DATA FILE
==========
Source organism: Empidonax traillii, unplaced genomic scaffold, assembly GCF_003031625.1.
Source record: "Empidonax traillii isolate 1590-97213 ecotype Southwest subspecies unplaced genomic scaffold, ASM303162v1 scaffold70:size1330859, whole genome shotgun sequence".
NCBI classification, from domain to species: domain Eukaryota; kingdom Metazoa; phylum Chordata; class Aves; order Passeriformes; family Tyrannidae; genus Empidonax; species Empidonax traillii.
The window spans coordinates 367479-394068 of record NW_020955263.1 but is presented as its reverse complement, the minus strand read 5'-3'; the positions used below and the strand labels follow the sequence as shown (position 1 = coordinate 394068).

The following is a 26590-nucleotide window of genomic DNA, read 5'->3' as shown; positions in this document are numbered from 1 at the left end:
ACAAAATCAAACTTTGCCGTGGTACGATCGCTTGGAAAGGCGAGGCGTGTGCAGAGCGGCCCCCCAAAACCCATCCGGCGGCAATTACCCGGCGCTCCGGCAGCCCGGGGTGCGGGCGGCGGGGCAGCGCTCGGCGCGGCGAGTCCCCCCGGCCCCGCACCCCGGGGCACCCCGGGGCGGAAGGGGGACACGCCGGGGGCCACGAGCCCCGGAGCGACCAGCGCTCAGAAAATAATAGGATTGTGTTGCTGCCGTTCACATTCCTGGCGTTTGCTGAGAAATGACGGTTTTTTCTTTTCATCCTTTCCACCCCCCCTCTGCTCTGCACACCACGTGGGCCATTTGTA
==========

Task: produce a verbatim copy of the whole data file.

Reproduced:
Source organism: Empidonax traillii, unplaced genomic scaffold, assembly GCF_003031625.1.
Source record: "Empidonax traillii isolate 1590-97213 ecotype Southwest subspecies unplaced genomic scaffold, ASM303162v1 scaffold70:size1330859, whole genome shotgun sequence".
NCBI classification, from domain to species: domain Eukaryota; kingdom Metazoa; phylum Chordata; class Aves; order Passeriformes; family Tyrannidae; genus Empidonax; species Empidonax traillii.
The window spans coordinates 367479-394068 of record NW_020955263.1 but is presented as its reverse complement, the minus strand read 5'-3'; the positions used below and the strand labels follow the sequence as shown (position 1 = coordinate 394068).

The following is a 26590-nucleotide window of genomic DNA, read 5'->3' as shown; positions in this document are numbered from 1 at the left end:
ACAAAATCAAACTTTGCCGTGGTACGATCGCTTGGAAAGGCGAGGCGTGTGCAGAGCGGCCCCCCAAAACCCATCCGGCGGCAATTACCCGGCGCTCCGGCAGCCCGGGGTGCGGGCGGCGGGGCAGCGCTCGGCGCGGCGAGTCCCCCCGGCCCCGCACCCCGGGGCACCCCGGGGCGGAAGGGGGACACGCCGGGGGCCACGAGCCCCGGAGCGACCAGCGCTCAGAAAATAATAGGATTGTGTTGCTGCCGTTCACATTCCTGGCGTTTGCTGAGAAATGACGGTTTTTTCTTTTCATCCTTTCCACCCCCCCTCTGCTCTGCACACCACGTGGGCCATTTGTA